c.watson@cgiar.org'

Cathy Watson

Cathy Watson is chief of programme development at the World Agroforestry Centre in Nairobi. Before joining ICRAF in November 2012, she founded and ran two NGOs in Uganda -- Straight Talk Foundation and Mvule Trust. She was made a senior Ashoka fellow for social entrepreneurship in 2006. She has also been a foreign correspondent, working for The Guardian and the BBC, among others. A graduate in biology and Latin American Studies from Princeton, she has over 30 years of work experience in Africa with a focus on trees, youth, HIV, families, and communication for social change. She holds a graduate certificate in agroforestry from the University of Missouri.

‘Income that surpasses the waiting’: in dire need of trees, Malawi tries woodlots, bees, bamboo

Success in rejuvenating land through forest-based enterprises has had dramatic outcomes for farmers. In the late afternoon in the highlands of Malawi, the air is chilly as the sun descends. But the welcome is warm. A group of...

ASEAN Guidelines for Agroforestry Development set to revolutionize land use in Southeast Asia

    The endorsement of the Guidelines by the region’s ministers of agriculture and forestry paves the way for implementation to restore degraded landscapes, improve food security and livelihoods, enhance farmers’ resilience and meet nationally determined contributions to...

Challenging gender norms around trees and land restoration in West Africa: can research be transformative?

Trees are important sources of income for many women in the drylands of West Africa, yet women often have little say in decisions about how land and trees are managed or how household income is used. This story...

The Tamale Declaration: a regreening plan for northern Ghana

  An international workshop has called for an integrated plan to regreen the region.   The climax of the international workshop held late November 2018 in Tamale, the capital of Ghana’s Northern Region, was when the nearly 60...

Call to action: more trees to restore landscapes and improve livelihoods in northern Ghana

“There is an urgent need in northern Ghana for metro, municipal and district assemblies, NGOs and civil society organizations to act immediately to address issues such as land tenure, bush fires, indiscriminate tree cutting, and a lack of...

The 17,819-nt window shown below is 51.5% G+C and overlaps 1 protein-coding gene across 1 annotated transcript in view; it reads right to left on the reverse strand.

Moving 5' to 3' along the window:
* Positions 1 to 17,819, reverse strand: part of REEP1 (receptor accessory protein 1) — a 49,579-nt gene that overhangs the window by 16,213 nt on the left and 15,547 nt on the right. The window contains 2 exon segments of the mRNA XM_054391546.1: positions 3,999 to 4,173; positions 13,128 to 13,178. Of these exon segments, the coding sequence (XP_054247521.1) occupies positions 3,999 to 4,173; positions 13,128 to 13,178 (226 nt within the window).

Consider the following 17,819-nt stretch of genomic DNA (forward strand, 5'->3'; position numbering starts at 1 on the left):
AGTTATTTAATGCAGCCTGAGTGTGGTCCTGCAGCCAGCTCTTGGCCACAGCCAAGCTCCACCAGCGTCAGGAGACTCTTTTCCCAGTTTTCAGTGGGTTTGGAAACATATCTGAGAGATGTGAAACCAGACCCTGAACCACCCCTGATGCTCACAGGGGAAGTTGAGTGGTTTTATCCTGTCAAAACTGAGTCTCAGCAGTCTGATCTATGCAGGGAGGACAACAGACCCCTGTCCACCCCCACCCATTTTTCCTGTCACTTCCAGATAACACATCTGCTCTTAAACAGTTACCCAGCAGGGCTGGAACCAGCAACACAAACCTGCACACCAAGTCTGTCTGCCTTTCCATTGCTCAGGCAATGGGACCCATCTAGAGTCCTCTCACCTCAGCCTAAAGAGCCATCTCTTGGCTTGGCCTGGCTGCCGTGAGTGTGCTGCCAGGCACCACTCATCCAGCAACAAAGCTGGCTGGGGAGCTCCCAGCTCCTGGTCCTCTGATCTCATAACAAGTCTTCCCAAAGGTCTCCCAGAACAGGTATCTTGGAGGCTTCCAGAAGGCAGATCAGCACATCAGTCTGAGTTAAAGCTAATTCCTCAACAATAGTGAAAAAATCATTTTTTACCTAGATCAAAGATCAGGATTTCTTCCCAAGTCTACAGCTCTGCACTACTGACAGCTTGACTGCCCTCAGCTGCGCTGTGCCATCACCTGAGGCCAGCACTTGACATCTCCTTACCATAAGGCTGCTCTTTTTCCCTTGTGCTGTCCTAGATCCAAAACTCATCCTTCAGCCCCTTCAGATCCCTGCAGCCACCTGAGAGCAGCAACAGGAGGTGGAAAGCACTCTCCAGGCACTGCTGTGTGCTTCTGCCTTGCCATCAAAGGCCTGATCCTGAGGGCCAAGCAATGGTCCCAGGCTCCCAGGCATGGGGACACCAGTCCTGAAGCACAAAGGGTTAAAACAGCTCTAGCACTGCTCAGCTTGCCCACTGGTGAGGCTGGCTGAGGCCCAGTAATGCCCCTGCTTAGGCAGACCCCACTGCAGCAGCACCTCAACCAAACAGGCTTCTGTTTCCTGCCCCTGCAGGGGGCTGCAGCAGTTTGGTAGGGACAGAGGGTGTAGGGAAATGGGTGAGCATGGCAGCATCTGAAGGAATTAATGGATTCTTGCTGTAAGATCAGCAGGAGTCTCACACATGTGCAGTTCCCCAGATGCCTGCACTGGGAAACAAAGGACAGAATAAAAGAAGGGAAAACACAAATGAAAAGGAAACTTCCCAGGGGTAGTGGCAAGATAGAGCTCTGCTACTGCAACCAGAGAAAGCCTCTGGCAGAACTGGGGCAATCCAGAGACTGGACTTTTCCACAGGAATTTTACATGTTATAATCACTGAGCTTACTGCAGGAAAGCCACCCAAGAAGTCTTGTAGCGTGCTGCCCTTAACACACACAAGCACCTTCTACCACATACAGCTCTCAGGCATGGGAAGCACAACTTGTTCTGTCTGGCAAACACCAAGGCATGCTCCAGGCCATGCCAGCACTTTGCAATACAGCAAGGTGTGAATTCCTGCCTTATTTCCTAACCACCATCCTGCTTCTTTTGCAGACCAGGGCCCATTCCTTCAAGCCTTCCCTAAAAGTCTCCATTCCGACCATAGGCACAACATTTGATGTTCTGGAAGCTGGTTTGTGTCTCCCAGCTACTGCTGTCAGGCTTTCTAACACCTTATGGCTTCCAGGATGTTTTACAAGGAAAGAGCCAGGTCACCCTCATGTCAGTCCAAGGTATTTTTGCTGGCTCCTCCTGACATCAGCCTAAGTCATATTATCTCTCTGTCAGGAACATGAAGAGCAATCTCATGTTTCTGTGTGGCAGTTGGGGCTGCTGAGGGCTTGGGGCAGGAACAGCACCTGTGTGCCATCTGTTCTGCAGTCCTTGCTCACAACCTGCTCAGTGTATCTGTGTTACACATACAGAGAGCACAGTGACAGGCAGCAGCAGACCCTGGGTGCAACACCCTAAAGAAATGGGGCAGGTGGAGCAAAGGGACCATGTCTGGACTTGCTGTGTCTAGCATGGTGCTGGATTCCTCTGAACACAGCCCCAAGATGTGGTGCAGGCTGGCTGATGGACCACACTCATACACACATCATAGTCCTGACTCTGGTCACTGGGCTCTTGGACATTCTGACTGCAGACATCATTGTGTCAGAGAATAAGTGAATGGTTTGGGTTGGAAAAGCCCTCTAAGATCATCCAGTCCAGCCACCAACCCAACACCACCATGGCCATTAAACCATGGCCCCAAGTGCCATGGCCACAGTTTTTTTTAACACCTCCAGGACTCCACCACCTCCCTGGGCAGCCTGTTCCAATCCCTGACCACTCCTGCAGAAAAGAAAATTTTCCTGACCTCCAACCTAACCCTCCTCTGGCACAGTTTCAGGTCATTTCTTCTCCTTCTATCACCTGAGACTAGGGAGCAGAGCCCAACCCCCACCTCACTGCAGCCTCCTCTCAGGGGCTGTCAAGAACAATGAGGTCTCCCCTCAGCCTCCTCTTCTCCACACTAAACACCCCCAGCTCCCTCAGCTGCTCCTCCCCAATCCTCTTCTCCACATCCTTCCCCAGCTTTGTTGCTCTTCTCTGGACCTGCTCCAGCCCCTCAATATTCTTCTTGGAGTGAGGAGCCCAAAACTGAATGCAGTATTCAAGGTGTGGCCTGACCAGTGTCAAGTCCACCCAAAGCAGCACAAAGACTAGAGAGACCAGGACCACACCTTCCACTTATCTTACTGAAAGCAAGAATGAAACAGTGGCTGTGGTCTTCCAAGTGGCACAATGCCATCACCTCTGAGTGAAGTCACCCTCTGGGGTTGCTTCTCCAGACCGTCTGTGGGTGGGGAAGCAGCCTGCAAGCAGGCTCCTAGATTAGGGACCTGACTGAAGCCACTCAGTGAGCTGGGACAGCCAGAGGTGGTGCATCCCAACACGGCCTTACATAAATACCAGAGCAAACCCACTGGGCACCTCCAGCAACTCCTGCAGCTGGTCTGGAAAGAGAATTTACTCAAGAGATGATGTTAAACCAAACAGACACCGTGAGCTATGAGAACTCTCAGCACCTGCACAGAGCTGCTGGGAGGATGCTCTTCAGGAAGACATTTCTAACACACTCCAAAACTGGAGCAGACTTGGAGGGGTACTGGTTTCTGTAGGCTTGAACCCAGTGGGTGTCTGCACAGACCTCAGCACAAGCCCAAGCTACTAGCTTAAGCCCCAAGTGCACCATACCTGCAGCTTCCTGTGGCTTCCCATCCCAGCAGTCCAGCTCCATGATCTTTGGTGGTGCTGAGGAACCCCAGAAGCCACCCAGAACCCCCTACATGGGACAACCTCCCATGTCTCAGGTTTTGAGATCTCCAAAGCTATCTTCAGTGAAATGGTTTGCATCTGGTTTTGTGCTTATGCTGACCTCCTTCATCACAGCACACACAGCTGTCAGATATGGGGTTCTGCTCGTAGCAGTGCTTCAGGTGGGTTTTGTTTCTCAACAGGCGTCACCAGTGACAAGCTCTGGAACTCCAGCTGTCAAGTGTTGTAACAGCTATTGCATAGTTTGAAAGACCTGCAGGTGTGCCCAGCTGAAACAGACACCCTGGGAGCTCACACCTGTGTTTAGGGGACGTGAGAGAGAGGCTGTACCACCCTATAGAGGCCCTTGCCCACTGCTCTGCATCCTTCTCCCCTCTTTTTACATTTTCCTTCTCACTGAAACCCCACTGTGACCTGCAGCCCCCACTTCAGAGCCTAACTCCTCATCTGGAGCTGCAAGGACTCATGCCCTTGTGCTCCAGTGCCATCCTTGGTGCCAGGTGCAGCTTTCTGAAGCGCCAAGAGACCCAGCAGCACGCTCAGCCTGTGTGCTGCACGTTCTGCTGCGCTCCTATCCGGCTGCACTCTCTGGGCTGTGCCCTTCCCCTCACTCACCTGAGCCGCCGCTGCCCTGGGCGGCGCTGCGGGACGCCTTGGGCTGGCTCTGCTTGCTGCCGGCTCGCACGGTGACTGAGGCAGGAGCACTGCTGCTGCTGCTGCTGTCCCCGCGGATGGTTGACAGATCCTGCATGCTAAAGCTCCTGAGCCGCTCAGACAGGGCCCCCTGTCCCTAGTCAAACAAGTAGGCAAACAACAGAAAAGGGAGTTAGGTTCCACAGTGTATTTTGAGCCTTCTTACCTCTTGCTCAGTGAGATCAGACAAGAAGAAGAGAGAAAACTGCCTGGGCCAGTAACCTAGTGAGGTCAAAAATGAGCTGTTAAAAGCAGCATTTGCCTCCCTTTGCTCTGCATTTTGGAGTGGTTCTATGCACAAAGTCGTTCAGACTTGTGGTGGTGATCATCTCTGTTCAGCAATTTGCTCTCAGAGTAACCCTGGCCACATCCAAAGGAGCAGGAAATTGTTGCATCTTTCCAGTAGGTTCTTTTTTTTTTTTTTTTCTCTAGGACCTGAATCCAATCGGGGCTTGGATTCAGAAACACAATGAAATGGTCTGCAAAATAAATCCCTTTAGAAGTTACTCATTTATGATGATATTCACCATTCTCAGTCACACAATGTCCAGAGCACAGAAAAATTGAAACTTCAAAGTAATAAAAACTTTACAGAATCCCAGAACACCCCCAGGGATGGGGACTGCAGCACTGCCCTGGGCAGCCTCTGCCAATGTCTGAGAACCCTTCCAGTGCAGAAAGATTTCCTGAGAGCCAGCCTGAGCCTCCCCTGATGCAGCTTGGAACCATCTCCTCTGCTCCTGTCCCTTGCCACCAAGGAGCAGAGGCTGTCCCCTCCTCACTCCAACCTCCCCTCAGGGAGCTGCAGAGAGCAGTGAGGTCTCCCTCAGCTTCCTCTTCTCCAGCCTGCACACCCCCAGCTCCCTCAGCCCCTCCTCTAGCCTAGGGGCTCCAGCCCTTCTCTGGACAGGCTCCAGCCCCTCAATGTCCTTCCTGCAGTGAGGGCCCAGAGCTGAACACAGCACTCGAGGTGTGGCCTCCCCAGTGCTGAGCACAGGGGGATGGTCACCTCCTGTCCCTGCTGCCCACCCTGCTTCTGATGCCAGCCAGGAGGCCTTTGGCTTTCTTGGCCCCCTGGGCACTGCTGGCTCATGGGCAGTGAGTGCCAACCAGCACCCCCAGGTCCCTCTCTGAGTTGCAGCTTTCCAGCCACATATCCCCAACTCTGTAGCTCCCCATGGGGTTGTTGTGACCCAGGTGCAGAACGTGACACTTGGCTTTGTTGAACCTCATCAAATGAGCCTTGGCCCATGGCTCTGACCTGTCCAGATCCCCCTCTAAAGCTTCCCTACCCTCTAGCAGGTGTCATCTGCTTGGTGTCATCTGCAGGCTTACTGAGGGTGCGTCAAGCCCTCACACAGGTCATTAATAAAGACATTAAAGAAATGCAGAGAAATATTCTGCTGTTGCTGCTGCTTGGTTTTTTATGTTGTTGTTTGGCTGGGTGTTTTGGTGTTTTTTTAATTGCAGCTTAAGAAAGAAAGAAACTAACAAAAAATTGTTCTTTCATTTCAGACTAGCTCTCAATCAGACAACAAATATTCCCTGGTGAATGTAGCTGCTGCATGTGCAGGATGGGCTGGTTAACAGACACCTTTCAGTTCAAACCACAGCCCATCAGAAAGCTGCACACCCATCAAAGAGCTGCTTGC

Wealthy women and a healthy nation through high-quality coffee

Women in Uganda’s Mt. Elgon region are producing some of the best quality coffee in the country and are rising to an export challenge.

Planting trees on a stony hill: a story with pictures

Researchers in Indonesia have produced an illustrated book to help farmers better understand research results   The illustrated story book, Menanam pohon di bukit batu (Planting trees on a stony hill), was produced to help spread knowledge of...

Free community labour: critical to Ethiopia’s drive to restore land and improve livelihoods

  Farmers and pastoralists have contributed countless hours of labour across Ethiopia’s vast and varied landscapes through an under-recognized program   By Emily Sigman*   Farmers and pastoralists in Ethiopia have provided huge amounts of time and labour,...

Options for trees on farms in Kalimantan, Indonesia

  Researchers are exploring existing systems that mix trees with rice, oil palm and other species on both mineral and peat soils so as to understand how farmers can increase biodiversity Growing more trees on agricultural land can...

Agroforestry could make agriculture emissions-neutral by 2050

At a defining conference centred around the forthcoming ASEAN Guidelines for Agroforestry Development, participants heard that integrating more trees into farming systems will reduce greenhouse gas emissions and help farmers adapt to climate change.   Agroforestry is a...

Restoring degraded tropical dryland in extreme conditions: the case of Sumba Island

Sumba in eastern Indonesia has been almost totally deforested, has only patches of thin soil on limestone savannahs and a wet season that has contracted to three months a year. Farmers have been struggling to survive yet nonetheless...

Agroforestry Concessions are a strategic mechanism for smallholders in the Amazon. How do we make it work?

Leer en español Every year, the Peruvian Amazon loses more than 100,000 hectares of forest due to expansion of the agricultural frontier over state forest land. In the last 15 years, a significant share of frontier dynamics has...

Sharing the knowledge from Mỹ Lợi climate-smart village in Việt Nam

  The adoption of climate-smart agriculture in Việt Nam is underway through knowledge-sharing events.   Farmers, agricultural extension officers and local leaders from Quảng Bình Province, Việt Nam came to Mỹ Lợi Village to learn about climate-smart agriculture...

How much carbon dioxide is emitted from smallholders’ farms on peatland?

Smallholders clear forests on peat swamps for their farms, emitting considerable amounts of greenhouse gases. But how much? Scientists from the World Agroforestry Centre went for a walk to find out.   Walking on Indonesian peat that has...